conversational games and lexical occasions
predicated on repudiation and displacement

All enabling only a step
sideways and an opportunity to find
a place in line

Head and Bottle
Philip Guston


Learned Helplessness
In Dire Straits, Americans Whimper Instead
Ted Rall

Battered and bruised, with no apparent way out, the American electorate has plunged into a political state of learned helplessness. They've voted Democratic to punish rapacious Republicans. They've voted Republican to get rid of do-nothing Democrats. They've tried staying home on Election Day. Nothing they do helps their condition. They're flailing.(....)

Republicans are evil; Democrats enable it.


Emma Goldman
b. June 27, 1869

"If I can't dance I don't want to be part of your revolution."

The Emma Goldman Papers

Anarchism and Other Essays


Open Access to the Scientific Journal Literature: Situation 2009
Bo-Christer Björk, Patrik Welling, Mikael Laakso1, Peter Majlender, Turid Hedlund, Guðni Guðnason

The results show that OA already has a significant positive impact on the availability of the scientific journal literature and that there are big differences between scientific disciplines in the uptake. Due to the lack of awareness of OA-publishing among scientists in most fields outside physics, the results should be of general interest to all scholars. The results should also interest academic publishers, who need to take into account OA in their business strategies and copyright policies, as well as research funders, who like the NIH are starting to require OA availability of results from research projects they fund. The method and search tools developed also offer a good basis for more in-depth studies as well as longitudinal studies.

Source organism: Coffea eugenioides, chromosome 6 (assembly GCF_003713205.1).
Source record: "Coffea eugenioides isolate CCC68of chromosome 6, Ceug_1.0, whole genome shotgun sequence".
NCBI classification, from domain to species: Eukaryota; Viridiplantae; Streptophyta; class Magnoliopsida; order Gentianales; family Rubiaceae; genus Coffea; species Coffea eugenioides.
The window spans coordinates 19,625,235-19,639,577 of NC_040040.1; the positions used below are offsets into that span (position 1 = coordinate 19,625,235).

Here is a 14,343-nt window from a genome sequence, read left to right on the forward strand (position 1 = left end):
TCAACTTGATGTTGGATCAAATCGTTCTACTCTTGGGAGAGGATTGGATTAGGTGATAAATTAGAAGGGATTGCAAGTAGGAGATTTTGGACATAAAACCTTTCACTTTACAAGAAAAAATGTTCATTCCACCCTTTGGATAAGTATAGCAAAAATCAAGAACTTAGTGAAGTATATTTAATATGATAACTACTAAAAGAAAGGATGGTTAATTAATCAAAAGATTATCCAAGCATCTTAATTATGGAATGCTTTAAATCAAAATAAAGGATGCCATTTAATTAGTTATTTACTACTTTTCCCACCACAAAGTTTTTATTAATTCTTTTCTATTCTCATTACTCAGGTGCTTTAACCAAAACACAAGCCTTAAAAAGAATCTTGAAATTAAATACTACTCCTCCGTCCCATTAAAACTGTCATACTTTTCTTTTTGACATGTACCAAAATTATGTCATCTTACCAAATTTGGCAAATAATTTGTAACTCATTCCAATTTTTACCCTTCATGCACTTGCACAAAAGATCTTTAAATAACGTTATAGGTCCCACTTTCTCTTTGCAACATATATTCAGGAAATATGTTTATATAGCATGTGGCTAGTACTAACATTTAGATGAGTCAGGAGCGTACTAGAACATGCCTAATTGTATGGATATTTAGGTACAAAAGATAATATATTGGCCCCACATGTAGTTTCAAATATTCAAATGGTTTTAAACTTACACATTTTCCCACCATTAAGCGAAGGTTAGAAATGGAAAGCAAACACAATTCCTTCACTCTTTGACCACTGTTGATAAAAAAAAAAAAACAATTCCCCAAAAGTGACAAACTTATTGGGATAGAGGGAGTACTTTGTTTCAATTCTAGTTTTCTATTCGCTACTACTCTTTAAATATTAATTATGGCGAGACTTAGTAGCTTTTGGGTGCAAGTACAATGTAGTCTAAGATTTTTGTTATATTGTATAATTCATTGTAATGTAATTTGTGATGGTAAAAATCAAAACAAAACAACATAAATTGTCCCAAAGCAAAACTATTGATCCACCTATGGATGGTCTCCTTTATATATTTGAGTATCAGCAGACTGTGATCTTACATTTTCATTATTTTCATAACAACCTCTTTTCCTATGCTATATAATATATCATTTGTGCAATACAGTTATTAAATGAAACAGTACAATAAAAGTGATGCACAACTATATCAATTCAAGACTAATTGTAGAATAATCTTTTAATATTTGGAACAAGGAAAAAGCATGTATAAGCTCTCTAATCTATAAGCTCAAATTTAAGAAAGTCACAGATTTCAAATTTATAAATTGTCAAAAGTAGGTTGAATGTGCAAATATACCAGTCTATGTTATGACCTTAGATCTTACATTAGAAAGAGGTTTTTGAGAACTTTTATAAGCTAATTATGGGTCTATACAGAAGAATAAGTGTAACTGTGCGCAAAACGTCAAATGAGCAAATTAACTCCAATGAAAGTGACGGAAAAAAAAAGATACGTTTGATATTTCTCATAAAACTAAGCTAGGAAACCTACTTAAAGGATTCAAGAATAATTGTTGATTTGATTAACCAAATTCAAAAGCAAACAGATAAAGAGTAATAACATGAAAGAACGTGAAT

An interactive open-access journal for the communication of all peer-reviewed scientific and medical research.


Tomaž Šalamun
Translated from the Slovenian by Michael Thomas Taren and the author

What is the sea? The sea is the forehead.
What is the forehead? The forehead is the night.
What is the sand? The sand is the dawn.
What is the dawn? The dawn is the king.
The king is the donned man.
The donned man carries the burden.

Tomaž Šalamun at Poetry International Web

Le Quai de Bercy
Armand Guillaumin
d. June 26, 1927


An Imperial Message
Franz Kafka